ACCEPTS: sequence of floats
Updates the theta position of the radius labels.
Parameters:  value : number


Set the direction in which theta increases.
Set the offset for the location of 0 in radians.
Sets the location of theta’s zero. (Calls set_theta_offset with the correct value in radians under the hood.)
May be one of “N”, “NW”, “W”, “SW”, “S”, “SE”, “E”, or “NE”.
Set the angles at which to place the theta grids (these gridlines are equal along the theta dimension). angles is in degrees.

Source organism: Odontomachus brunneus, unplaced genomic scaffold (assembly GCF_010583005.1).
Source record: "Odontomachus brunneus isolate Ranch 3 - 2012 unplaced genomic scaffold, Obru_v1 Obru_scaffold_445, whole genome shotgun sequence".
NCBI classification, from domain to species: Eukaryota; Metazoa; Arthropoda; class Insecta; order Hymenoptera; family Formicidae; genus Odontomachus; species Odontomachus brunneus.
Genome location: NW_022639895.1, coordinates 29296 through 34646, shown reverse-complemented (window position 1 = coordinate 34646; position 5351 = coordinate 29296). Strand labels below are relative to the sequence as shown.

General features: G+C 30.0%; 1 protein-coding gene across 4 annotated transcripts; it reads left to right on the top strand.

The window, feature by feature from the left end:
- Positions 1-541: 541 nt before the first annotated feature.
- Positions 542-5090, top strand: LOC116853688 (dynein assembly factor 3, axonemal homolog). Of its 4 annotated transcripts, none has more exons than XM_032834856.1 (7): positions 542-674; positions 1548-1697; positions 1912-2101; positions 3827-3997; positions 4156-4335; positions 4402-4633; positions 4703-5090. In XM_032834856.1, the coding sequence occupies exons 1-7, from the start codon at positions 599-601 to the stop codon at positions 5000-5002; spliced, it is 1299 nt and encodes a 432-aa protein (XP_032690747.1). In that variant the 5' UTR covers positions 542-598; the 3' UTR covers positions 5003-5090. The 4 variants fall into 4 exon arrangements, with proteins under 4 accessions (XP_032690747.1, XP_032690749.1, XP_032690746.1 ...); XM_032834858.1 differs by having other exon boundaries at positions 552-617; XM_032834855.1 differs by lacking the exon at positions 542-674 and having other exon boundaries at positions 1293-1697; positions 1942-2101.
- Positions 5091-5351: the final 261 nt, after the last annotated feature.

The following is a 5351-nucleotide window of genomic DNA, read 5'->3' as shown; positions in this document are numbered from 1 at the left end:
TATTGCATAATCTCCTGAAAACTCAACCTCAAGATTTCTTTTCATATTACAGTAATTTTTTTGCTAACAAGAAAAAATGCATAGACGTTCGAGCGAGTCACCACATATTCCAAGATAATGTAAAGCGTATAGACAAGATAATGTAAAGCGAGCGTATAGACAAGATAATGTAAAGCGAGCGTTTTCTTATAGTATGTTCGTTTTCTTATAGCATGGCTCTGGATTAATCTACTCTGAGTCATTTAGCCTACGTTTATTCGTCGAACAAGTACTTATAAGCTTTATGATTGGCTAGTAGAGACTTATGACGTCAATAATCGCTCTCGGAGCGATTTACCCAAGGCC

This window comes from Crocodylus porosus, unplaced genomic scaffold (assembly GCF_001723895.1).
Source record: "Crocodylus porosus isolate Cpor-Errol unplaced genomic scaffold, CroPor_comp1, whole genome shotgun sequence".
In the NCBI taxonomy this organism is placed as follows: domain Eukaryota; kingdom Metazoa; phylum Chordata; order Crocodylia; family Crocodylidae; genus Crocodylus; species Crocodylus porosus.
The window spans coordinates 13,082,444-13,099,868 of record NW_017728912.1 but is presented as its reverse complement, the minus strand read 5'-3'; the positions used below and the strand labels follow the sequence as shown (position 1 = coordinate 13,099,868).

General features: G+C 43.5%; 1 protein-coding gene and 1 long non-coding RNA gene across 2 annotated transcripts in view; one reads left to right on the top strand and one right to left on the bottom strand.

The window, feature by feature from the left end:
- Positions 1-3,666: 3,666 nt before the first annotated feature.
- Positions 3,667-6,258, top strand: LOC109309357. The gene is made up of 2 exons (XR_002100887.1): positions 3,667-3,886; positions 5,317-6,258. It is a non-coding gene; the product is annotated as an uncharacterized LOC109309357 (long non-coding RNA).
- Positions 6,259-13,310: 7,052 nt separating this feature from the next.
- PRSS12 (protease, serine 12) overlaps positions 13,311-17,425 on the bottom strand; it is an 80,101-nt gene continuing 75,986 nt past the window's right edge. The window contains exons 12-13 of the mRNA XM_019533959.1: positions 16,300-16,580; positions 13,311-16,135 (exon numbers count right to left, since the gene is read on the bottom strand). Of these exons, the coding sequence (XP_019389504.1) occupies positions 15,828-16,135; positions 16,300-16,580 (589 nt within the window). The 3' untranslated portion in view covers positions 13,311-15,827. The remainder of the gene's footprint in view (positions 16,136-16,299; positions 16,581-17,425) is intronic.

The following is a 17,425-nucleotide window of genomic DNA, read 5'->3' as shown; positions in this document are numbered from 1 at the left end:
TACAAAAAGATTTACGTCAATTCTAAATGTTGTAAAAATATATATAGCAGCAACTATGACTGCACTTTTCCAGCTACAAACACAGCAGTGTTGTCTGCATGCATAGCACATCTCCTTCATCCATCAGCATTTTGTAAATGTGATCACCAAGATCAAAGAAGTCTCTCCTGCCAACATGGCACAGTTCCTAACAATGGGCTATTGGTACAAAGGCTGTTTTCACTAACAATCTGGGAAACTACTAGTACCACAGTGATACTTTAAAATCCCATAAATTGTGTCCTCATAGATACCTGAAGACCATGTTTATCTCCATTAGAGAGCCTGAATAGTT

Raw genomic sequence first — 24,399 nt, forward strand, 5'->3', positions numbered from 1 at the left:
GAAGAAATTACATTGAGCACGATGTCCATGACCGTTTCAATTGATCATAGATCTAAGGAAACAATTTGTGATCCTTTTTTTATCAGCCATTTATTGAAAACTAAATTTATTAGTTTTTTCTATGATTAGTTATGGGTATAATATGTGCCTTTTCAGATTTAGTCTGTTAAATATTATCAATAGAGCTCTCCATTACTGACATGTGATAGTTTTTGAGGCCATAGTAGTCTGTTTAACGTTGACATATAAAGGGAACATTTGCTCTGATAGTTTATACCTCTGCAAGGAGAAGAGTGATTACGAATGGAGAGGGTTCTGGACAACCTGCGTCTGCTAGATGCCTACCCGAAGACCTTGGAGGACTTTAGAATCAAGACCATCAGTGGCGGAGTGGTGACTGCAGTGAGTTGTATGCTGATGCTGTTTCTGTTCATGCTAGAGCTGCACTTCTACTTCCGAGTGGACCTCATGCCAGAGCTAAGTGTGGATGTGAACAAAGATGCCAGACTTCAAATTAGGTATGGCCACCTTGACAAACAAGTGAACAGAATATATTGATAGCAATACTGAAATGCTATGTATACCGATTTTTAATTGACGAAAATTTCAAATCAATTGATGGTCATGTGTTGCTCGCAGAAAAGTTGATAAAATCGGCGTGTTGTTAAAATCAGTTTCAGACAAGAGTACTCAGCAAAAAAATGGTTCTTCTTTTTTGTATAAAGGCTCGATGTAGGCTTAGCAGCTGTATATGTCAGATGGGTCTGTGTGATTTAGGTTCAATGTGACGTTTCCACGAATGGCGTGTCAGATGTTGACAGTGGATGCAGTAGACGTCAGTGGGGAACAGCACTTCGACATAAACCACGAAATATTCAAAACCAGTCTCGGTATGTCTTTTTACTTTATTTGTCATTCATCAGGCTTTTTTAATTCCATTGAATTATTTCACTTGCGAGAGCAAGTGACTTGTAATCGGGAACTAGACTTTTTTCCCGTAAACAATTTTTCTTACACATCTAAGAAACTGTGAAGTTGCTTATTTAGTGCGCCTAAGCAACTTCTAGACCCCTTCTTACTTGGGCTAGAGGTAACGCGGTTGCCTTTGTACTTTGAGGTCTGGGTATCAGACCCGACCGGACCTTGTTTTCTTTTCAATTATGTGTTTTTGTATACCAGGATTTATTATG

labels, if not None, is a len(angles) list of strings of the labels to use at each angle.
If labels is None, the labels will be fmt % angle
frac is the fraction of the polar axes radius at which to place the label (1 is the edge). e.g., 1.05 is outside the axes and 0.95 is inside the axes.
Return value is a list of tuples (line, label), where line is Line2D instances and the label is Text instances.
kwargs are optional text properties for the labels: